Day 25: Charoset
One who is full loathes honey from the comb, but to the hungry even what is bitter tastes sweet. Proverbs 27:7
The charoset (spelled many different ways), is a relative latecomer to the Seder observance. It was not mentioned in the Scriptures, and came to the table after Jesus would have celebrated his final Passover, but since it is a regular part of today’s Passover ritual, we will look at it here.
The recipes for this concoction vary from region to region, as do the explanations of its meaning, however the predominant thought on the significance of charoset is that it represents the mortar the Israelites used to keep the bricks in place, and it is sweet because of the sweetness of deliverance, or the fact we can find sweetness in the bitterest of circumstances.
This last statement is particularly true in the practice some participants have of scooping both the bitter herb (horseradish) and the charoset mixture together on the matzo, using the one to temper the other. However, most of the commentaries I read seem to prefer to take the maror alone, to experience the full impact of the bitterness.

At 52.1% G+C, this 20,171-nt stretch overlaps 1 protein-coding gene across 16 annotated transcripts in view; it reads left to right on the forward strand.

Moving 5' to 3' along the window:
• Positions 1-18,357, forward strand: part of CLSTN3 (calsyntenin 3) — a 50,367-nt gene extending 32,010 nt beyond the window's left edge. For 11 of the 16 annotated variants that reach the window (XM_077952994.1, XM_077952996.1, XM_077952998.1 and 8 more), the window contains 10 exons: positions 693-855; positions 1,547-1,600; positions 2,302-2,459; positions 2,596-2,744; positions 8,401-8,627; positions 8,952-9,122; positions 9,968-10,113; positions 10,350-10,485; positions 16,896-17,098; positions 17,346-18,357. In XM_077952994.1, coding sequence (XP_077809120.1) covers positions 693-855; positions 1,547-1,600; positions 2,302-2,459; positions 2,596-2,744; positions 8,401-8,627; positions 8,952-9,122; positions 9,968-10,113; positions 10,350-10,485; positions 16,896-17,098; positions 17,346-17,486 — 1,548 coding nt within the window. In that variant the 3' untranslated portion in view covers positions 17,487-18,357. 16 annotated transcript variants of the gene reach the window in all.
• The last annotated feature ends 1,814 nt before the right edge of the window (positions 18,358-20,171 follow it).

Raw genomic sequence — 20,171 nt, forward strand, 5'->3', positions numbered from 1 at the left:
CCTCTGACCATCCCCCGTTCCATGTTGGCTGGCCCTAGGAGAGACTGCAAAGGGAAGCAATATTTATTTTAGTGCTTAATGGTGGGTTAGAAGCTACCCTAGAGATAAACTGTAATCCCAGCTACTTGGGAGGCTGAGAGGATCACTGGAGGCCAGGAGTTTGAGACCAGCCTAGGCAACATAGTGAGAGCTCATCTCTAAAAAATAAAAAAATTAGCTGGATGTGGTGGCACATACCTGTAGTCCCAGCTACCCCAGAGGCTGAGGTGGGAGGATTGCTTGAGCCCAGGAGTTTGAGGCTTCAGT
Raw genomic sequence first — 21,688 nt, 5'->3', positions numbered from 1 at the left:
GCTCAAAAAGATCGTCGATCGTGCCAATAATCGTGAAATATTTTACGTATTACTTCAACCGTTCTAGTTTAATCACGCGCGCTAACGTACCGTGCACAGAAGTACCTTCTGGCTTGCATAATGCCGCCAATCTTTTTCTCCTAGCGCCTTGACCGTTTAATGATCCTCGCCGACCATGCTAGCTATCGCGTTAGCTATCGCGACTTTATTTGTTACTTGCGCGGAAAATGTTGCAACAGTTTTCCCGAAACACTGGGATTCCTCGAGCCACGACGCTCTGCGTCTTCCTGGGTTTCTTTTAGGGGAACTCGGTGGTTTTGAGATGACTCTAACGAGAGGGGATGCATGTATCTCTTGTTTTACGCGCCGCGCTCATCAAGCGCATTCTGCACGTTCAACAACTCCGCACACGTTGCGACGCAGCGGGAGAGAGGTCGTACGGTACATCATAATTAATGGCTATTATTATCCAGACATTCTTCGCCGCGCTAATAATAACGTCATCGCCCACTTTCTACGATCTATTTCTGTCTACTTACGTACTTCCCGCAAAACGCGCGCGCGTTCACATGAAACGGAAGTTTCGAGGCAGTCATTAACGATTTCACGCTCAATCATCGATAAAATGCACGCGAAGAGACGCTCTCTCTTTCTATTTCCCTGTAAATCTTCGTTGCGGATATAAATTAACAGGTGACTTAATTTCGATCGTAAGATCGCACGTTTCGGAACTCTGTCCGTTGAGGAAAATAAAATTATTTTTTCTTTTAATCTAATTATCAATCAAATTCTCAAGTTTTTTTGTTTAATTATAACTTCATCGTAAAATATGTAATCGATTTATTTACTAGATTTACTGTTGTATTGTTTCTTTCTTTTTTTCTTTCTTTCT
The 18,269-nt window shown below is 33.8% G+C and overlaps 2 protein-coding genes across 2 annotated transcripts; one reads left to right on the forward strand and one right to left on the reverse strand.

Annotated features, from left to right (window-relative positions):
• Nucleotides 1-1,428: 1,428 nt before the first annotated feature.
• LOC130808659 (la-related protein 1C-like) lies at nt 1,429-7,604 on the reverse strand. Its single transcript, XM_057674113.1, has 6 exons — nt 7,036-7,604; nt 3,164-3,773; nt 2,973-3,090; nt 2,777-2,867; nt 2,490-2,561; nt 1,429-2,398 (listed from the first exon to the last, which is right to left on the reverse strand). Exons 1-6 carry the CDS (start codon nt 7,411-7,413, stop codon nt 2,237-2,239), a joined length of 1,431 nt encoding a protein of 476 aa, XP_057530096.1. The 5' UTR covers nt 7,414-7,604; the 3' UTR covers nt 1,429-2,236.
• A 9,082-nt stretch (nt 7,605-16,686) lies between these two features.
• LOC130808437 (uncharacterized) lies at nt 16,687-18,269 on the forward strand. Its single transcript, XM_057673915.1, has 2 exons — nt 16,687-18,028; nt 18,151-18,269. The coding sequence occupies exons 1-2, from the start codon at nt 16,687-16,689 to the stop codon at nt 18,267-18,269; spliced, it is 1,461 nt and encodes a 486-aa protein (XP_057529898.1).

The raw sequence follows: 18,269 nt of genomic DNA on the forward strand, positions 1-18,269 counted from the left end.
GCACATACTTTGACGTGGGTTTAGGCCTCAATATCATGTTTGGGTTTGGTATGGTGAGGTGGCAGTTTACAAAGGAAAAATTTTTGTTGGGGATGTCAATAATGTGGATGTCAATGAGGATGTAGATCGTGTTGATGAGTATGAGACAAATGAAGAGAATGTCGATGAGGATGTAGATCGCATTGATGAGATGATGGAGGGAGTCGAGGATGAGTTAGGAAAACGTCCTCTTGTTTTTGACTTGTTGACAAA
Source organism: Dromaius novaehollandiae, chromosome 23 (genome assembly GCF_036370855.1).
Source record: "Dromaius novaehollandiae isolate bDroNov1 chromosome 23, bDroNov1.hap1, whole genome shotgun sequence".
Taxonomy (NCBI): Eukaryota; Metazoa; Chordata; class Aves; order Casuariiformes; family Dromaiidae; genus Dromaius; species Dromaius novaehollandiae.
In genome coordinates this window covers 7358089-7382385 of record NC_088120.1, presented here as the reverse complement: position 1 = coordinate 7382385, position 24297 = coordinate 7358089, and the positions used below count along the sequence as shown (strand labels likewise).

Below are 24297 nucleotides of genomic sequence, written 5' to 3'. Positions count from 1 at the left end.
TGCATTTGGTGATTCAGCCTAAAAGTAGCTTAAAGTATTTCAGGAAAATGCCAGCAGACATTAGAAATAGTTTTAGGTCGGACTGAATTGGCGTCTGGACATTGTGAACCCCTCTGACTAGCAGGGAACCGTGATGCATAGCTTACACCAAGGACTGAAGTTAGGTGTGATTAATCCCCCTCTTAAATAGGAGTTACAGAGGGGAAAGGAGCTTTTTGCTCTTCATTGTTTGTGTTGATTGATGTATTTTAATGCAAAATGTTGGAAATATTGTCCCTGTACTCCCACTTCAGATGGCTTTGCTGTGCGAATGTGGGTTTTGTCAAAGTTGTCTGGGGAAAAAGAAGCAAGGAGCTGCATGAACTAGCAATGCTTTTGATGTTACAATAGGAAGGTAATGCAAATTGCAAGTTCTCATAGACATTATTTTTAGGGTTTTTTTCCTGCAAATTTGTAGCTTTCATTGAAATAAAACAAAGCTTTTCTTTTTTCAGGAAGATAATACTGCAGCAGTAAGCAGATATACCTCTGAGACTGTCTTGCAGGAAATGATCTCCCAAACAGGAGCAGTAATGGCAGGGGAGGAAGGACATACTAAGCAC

As our verse for today implies, those who are satiated may find the sweetest things too much, but for those who are in deep longing, the slightest glimmer of hope is a cause for joy. The promises of the Lord hold out that hope to us in our darkest hours. His presence sweetens the most bitter of experiences. Let us cling to that hope, that truth when our circumstances are difficult—or even seem impossible.
• When you have found yourself in trying times, what has been the hope you have clung to?
• What sweetness has the Lord delivered to you when you needed it most?
• Sometimes the Lord uses other people to sweeten our suffering. Who did the Lord send to you?
• Have you expressed to them (lately or ever) how meaningful they were to you at that point in your life?
• Ask the Lord to show you anyone whose life you could sweeten.
Lord, you turn every hardship on its ear. There is a sweetness in you, in knowing you, that turns the driest desert into rivers of joy. I thank you for the many times you have refreshed me when I have been weary, brought joy into my darkest moments, and lifted me up when I felt I could not go on—whether by your presence or through your people.
by Sheri Cook, Director of Special Ministries